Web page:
Wear and tear is a commonly used term describing the degenerative effects on an asset in use over a period of time. The rate of wear and tear is directly related to the amount of use, abuse and proactive maintenance the asset receives.
Every asset is destined to fail or will need to be replaced at some point in time. Father Time, Mother Nature and wear and tear are normally the most significant influences on an asset’s useful life. The good news is that asset managers do have some control as to when an asset must be replaced.
Impact on Asset Lifecycle and ROI
Even though no amount of preventive, predictive, condition based or reliability based maintenance can prevent wear and tear; there is a lot of variability as to the actual length of an asset’s useful life.
This variability is determined by historical experience with an asset, technology and good maintenance practices. Each of these is described below:
Asset Lifecycle Variability Factors
- Historical experience with an asset: The is time based and refers to using the maintenance history collected with a CMMScombined along with actual staff experiences repairing and maintaining the asset. It is the basis of making educated decisions for using various maintenance methodologies.
For example, an amusement park maintenance team knows that a safety bar on a popular park attraction has a tendency to become loose more often than an older less used asset. Another example might be knowledge that a particular motor has never seemed to operate according to the manufacturers specs. In both cases, maintenance frequency should be adjusted accordingly.
- Technology: There is ample technology available to extend the useful lifecycle of assets. Software monitoring systems, program logic controllers, IFR, vibrations analysis, mobile inspections and so on. The goal of each is to alert asset and maintenance managers to potential problems so repairs can be made before an asset needs major repairs or fails requiring capital expenditures to replace it.
- Good maintenance practices: Good maintenance practices start with a proactive maintenance plan and all subsequent courses of action. The concept is to extend the useful life of an asset by identifying wear and tear concerns, preventing surprise asset failures and schedule proactive maintenance.
In short, mitigating the effect of wear and tear requires asset knowledge, maintenance planning and execution.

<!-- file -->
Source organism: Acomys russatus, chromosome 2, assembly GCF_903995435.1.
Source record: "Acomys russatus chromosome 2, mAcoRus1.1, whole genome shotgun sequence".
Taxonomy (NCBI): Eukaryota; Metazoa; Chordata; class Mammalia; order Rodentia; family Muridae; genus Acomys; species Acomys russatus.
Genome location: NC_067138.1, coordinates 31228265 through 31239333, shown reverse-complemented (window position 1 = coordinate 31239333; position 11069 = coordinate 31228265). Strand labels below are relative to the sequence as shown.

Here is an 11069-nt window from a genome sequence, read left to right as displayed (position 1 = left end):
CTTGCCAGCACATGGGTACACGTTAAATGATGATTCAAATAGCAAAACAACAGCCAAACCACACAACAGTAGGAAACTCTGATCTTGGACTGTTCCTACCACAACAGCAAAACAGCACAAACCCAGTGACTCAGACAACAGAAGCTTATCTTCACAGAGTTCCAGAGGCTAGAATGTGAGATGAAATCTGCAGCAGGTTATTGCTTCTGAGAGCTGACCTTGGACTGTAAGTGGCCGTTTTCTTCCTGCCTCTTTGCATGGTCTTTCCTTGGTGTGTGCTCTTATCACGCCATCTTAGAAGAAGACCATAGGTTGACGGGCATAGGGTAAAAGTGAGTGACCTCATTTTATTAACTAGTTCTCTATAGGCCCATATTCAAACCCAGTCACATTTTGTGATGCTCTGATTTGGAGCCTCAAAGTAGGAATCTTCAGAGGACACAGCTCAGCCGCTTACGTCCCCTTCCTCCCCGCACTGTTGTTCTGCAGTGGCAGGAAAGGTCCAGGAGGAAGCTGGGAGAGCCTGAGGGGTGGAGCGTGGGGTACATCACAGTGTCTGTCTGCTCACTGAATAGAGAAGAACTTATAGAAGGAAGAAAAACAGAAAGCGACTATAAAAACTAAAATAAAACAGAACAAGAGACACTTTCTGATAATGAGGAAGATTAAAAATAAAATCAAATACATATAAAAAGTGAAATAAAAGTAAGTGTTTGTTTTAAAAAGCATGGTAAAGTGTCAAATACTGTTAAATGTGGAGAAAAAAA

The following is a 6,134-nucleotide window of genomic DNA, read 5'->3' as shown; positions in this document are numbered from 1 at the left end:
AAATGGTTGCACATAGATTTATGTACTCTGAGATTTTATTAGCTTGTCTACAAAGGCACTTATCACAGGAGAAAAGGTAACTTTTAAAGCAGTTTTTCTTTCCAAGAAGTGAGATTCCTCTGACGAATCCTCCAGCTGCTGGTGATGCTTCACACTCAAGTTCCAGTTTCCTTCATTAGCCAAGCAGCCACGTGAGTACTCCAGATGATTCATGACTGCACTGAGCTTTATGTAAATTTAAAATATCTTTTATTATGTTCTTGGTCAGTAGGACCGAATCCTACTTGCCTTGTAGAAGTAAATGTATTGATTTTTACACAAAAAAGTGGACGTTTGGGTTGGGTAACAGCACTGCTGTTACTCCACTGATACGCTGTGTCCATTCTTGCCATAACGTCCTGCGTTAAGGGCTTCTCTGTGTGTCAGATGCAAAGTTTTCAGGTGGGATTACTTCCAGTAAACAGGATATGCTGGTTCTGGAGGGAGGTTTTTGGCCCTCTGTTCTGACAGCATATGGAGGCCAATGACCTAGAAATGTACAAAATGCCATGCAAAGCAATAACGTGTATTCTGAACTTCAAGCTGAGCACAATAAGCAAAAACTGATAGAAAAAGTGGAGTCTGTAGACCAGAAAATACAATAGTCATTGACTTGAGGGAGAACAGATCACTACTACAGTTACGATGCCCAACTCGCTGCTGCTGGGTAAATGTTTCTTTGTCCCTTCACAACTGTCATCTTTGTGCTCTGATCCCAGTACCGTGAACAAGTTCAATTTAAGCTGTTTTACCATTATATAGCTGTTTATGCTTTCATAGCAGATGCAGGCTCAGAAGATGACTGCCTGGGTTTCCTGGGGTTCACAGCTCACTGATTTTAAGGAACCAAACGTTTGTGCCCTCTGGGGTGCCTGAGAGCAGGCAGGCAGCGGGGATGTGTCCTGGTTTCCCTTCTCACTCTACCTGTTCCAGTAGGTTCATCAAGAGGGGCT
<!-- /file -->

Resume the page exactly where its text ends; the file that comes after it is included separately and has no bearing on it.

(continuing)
Impact on TCO and ROI
Asset managers that are able to manage all three of the preceding wear and tear variability factors can save their organizations a lot of money as well as prevent accidents and disasters. They can also lower the total cost of ownership (TCO) and increase their Return on Investment (ROI).
TCO and ROI go hand-in-hand. Factors affecting TCO include the cost of maintenance, repairs, replacement and general operating expenses including energy costs. Maintenance includes labor as well as parts. It also includes less direct costs such as the time spent in other departments purchasing the asset or administering contracts.
Without a good maintenance plan in effect, more money is required to keep an asset functional. Costs will increase as a result of unplanned or emergency repairs (parts and overtime), capital replacements, higher energy costs and even an increase in liability insurance.
For example, assets that are not kept in optimal working condition require more energy to operate (HVAC, motors etc.) as they require more power or fuel to produce the same results. And that loose amusement park security bar that results in a fatality (happened this week at Six Flags in Texas) will undoubtedly increase insurance premiums and result in a lawsuit.
Each increase in costs decreases the return on investment for an asset. Therefore, it is in every organization’s best interest to have a plan to address wear and tear.
CMMS for Wear and Tear
In organizations that have thousands if not millions of individual assets, collecting asset data can be a challenge without some sort of computerized maintenance management software (CMMS). CMMS core functionality revolves around a centralized database of assets data.
The database acts a storage area for asset detail such as location, condition, description, date purchased, schematics, photos, expected useful life and work management history. Asset detail can also be annotated to reflect maintenance staff experience regarding the asset.
This information gives asset and maintenance management the core tools to be used to make technology and maintenance planning decisions. With this knowledge, technology shopping can meet more specific needs and maintenance practices can be set up.
Keeping in mind that the ultimate goal of asset and maintenance management to get the longest, most productive life from each asset, CMMS solutions provide one the best ROI available.
We hoped you enjoyed reading this article and would love to hear your thoughts on handling wear and tear.